My town is participating the an Iowa wellness program called The Blue Zones Project. It is an effort to make Iowa communities happier and healthier places to work and play. This project is inspired by Dan Beuttner’s research of Blue Zones – areas around the world where people live long, fulfilling lives. He has identified nine traits (called the Power 9®) that these Blue Zones have in common. One of these traits is that the people living in the Blue Zones move naturally.
Since I first became involved with The Blue Zones Project late last year, I’ve increasingly started thinking about moving naturally. What does it mean? If you had to pick between exercise and moving naturally, which is more important? And how do we re-structure our schools, workplaces, and communities to encourage more natural movement?
I like to exercise, but I’d rather get my exercise from activities of daily life. Why? Because it feels more natural!
So if you’re ready to jump on the “move naturally bandwagon” (except, it would be better to walk next to it), check out these ideas for how to move naturally:
1. Walk Your Dog
There is a reason why one of the personal pledges of The Blue Zones Project is to get a dog. Dog owners are more likely to get out and move naturally!
Most days, I take my dog, Sophie, for a walk after lunch. Not only is this good for digestion, but I get 15 minutes of natural movement, and Sophie gets to say hi to the neighborhood dogs.
2. Clean Your House
I confess, there have been times in my life when I’ve hired somebody to clean my house. Because I’d rather spend those hours doing things such as blogging and reading and biking and watching movies.
But I realized that if I think about cleaning as moving naturally, it’s a lot more fun and feels like time well spent (plus, there’s nothing like a sitting down with a good book in a comfy chair in a room in a house that you just cleaned with care).
3. Use Your Bike for Transportation
Biking is often associated with exercise. However, in most parts of the world (including Sweden, where I grew up), bikes are an important mode of transportation.
If you’re not going very far, biking can be almost as quick as taking the car – especially if parking is a challenge. And it’s fun!
4. Rake Some Leaves
It’s leaf raking season! You don’t need a leaf blower. An old-fashioned rake will do. A person who weighs 150 lbs will burn 146.3 calories in 30 minutes. And it definitely counts toward your recommended 150 minutes of moderate activity per week.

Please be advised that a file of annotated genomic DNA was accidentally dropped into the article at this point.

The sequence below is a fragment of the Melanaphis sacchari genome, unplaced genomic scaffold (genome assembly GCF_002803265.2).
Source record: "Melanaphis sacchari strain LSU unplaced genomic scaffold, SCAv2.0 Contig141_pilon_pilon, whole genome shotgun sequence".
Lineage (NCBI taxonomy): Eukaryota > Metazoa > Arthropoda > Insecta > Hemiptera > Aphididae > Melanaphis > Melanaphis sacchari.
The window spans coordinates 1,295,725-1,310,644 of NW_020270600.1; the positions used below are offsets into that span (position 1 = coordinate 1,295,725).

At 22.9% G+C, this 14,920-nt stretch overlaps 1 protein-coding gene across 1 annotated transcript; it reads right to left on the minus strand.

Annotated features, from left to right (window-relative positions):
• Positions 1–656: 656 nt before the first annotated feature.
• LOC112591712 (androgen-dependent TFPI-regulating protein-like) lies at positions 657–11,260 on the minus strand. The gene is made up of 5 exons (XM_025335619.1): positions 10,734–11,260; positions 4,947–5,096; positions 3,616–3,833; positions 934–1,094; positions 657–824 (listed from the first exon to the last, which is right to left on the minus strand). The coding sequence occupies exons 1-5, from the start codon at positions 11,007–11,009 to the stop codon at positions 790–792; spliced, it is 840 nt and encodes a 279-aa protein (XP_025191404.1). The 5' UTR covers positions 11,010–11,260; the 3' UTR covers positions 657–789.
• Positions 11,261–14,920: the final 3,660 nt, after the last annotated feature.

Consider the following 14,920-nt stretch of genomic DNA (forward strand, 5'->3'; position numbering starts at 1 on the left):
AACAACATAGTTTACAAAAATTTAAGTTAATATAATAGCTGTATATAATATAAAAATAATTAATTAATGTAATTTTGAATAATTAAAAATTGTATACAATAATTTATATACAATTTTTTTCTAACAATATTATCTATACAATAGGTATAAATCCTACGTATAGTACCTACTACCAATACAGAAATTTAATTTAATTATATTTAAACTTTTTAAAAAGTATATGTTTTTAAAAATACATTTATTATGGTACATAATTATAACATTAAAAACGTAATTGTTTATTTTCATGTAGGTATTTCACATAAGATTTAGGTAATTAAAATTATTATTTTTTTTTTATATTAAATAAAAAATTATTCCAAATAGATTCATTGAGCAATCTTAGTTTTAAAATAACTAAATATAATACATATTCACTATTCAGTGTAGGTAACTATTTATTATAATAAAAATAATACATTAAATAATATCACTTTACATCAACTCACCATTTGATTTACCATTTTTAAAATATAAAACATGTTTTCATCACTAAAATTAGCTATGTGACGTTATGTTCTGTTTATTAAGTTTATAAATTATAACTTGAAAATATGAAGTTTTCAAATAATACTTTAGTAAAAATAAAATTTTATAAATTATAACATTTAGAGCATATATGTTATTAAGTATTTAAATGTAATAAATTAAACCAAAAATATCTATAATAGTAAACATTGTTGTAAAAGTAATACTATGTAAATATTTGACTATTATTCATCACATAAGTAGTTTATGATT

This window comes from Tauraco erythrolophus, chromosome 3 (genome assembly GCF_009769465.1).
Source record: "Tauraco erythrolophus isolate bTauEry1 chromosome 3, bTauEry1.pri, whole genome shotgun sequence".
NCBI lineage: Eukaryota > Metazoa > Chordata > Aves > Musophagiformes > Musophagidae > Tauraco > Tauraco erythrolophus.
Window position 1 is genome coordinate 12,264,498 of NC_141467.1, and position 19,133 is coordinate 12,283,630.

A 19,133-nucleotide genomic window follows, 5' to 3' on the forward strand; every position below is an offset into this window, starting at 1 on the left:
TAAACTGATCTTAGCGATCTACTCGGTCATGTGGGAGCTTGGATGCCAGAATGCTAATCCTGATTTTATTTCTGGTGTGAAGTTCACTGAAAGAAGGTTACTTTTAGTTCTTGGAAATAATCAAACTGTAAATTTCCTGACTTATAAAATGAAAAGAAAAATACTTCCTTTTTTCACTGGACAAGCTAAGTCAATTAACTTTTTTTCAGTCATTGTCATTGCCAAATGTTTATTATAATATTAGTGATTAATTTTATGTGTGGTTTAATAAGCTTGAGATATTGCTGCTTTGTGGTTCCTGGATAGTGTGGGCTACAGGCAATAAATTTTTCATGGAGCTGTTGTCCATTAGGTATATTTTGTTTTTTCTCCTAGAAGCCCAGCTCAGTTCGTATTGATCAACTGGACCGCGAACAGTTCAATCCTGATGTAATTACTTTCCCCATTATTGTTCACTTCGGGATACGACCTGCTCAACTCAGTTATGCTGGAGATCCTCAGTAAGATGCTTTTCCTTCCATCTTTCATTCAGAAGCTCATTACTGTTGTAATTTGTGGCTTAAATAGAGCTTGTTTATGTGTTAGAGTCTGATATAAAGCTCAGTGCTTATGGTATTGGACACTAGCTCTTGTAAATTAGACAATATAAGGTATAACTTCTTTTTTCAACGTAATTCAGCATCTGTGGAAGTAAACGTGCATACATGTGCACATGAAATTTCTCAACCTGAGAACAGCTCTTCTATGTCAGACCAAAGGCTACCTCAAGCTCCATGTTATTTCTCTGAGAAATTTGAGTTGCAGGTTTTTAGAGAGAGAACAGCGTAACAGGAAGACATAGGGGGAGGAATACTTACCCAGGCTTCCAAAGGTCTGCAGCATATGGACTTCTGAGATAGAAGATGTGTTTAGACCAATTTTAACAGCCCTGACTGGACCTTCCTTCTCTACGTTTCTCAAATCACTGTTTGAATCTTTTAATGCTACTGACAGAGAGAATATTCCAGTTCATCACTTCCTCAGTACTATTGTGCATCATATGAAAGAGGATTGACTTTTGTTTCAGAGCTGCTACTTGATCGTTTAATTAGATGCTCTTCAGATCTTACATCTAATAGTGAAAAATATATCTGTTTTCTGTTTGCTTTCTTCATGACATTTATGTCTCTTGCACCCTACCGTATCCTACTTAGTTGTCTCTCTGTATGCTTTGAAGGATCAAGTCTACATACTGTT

(I think I know what I’m doing this weekend – if it every stops raining.)
5. Shovel Some Snow
Oh yes, the raking principle applies to snow shoveling as well. Snowblowers are nice (we certainly have one for the massive dumps that bury everything), but much snow removal can be done the manual way.
Just make sure to check out these tips for how to prevent low back injury.
6. Walk Everywhere
Walking is so simple, yet so powerful. Just 30 minutes of walking each day can help prevent all sorts of scary diseases.
Dr. Henry Emmons, an amazing holistic psychiatrist who wrote the book The Chemistry of Joy, recommends taking a 15 minute walk after each meal. That would add up quite nicely to meet your daily activity goals.
Other Ways to Move Naturally
These are just a few suggestions for how to move naturally. Your ability to implement specific ideas will depend on your situation. Where I live, I can walk everywhere, but you may not be able to.
Here are some additional ideas:
- Use stairs instead of elevators and escalators.
- Park a few blocks away from your destination.
- Use the restroom on another floor (or in another building!).
- Avoid household machines that “make life easier.”
- Buy a push mower.
- Start a walking school bus.
- Go for a hike in the woods.
- Stand up as much as possible (e.g. when you’re listening to a webinar).
I’m sure you have others to add. Let me know in the comments.
Added bonus: Notice that many of these ideas are also better for the environment. It’s a win-win!